A True Confession

I once had someone on my team who had underperformed for more than a year. Every time they failed to meet an agreed upon outcome, I devised a new excuse for the shortcoming and implemented a new strategy. I sent him to training, introduced him to a new way to organize his work, had him complete a 360, and even had a respected manager serve as his coach. I did everything I could think of; never once considering he was on the wrong bus.

      “If the solution you applied doesn’t get you the results you really want, you may be addressing the wrong problem”                                                                                                                                                                              Crucial Conversations

One day a high performing member of my team confronted me. With complete confidence she stated, “You would never let me get away with that level of performance.”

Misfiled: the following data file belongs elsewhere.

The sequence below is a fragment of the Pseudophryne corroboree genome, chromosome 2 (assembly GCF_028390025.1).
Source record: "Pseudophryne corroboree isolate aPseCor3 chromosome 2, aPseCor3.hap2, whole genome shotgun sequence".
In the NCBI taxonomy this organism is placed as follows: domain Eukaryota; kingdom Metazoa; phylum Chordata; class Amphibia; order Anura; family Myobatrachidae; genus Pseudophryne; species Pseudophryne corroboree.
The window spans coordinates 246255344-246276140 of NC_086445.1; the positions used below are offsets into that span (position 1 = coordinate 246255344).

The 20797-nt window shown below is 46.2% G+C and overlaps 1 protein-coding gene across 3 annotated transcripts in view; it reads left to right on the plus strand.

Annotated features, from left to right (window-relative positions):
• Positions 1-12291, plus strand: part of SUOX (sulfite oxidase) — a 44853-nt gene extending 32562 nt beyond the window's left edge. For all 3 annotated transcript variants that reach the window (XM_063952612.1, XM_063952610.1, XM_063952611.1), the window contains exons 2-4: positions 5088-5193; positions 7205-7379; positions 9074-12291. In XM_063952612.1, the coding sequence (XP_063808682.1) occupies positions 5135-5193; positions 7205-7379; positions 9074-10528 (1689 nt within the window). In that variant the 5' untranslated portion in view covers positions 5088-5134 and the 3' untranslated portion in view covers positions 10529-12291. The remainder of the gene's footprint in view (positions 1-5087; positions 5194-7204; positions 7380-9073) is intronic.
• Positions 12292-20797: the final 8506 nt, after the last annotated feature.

Wow! Those words hit me like a ton of bricks. And she was absolutely right. As hard as it was to hear, her words served as a wakeup call; providing the necessary clarity to apply the right solution.

So here’s the Four One One…

Executing change often requires both wisdom and courage; wisdom to listen to the people around you and courage to take action. Applying the discipline to resist our natural inclination to press ahead is rarely easy, but the positive impact on your team will be worth it.

For Your Enjoyment

The November 2000 issue of the Austin, Texas ASTD Newsletter contained an excerpt titled, “Dead Horses.” Over the years it has served as a reminder of the many times the wrong solution has been applied to the problem. I have included it for your enjoyment.

Dead Horses